NBC's Today show: The morning show is suspending live audiences, starting Thursday, March 12, for both the first three hours of Today, which regularly incorporates crowds on Rockefeller Plaza into its broadcasts, and the Thursday and Friday fourth hour, known as Today With Hoda & Jenna & Friends, which has in-studio audiences. “The safety of our guests and employees is our top priority," an NBC News statement reads in part. "Per guidance from New York City officials, the company is hoping to do its part to help to decrease the rate of transmission in our communities. Our shows will continue filming on their regular schedule, and currently, there will be no impact on air dates.”

Dr. Phil: The syndicated daytime talk show is taping without live audiences for the time being.

The Wendy Williams Show: The New York-based daytime talker is also going without audiences: "Wendy values her co-hosts and their daily participation but in light of the current health climate, The Wendy Williams Show will not have a live studio audience until further notice," reads a statement from the show. "We will continue to produce a daily live talk show and look forward to welcoming the studio audience back when the time is right."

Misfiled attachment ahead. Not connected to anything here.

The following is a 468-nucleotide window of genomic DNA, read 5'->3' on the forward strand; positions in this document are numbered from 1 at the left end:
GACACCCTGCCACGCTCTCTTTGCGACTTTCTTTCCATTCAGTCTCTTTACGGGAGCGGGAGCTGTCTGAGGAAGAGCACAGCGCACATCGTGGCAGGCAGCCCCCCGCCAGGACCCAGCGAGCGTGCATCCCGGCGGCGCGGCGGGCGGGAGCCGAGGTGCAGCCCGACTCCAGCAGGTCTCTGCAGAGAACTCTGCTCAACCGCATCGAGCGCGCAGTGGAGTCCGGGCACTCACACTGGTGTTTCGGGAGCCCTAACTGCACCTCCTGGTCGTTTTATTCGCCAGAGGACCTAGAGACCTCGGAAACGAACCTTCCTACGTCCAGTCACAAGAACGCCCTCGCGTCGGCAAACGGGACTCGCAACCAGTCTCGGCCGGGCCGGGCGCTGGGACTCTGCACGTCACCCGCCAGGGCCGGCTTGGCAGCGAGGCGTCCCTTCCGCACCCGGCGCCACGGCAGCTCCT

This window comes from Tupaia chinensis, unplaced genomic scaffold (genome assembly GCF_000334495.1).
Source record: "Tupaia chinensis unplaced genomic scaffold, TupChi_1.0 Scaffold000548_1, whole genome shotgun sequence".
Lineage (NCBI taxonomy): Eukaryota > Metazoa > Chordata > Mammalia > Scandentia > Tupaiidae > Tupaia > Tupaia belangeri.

Rachael Ray: The syndicated show, which like Dr. Phil is distributed by CBS Television Distribution, will tape without an audience Wednesday. It's then going on a preplanned production hiatus through March 20; producers will re-evaluate the situation closer to the resumption of taping.

Saturday Night Live: The NBC late-night mainstay is off until March 28 as part of its regular air schedule.

Warner Bros.: All shows with live audiences that film on the Warner Bros. lot — including the finale of ABC's The Bachelor this week, CBS sitcoms Mom and Bob Hearts Abishola and syndicated talk shows Ellen and The Real — are screening audience members, the studio said in a statement: "We are asking all guests to confirm that neither they nor any member of their household have traveled within the past three weeks to or through a location that has been deemed 'Level 3' by the CDC [currently China, Italy, Iran and South Korea]. These new and temporary precautionary measures have been put in place out of an abundance of caution and out of concern for the health and safety of our guests and staff."

Conan: TBS' late-night show also tapes on the Warner Bros. lot and is subject to the same screening procedures. The production is going on a previously planned two-week hiatus starting March 16. The March 11 and 12 episodes were pretaped.

Additional reporting by Lesley Goldberg, Sharareh Drury, Hilary Lewis, Evan Real and Jackie Strause.

March 11, 7:42 a.m. Updated to add that GMA and its afternoon version GMA3: Strahan, Sara & Keke will proceed without audiences for now.
March 11, 2:15 p.m. Updated to add that NBC's Today show will be suspending live audiences starting Thursday, March 12.
March 11, 2:55 p.m. Updated with Whoopi Goldberg's comments at the top of The View about the show not having a studio audience and Kelly Ripa and Ryan Seacrest interacting with their staff without a studio audience.
March 11, 6 p.m. Updated to include that The Ellen DeGeneres Show will tape without an audience, effective March 16.
March 12, 10 a.m. Updated to include more L.A.-based shows going without audiences.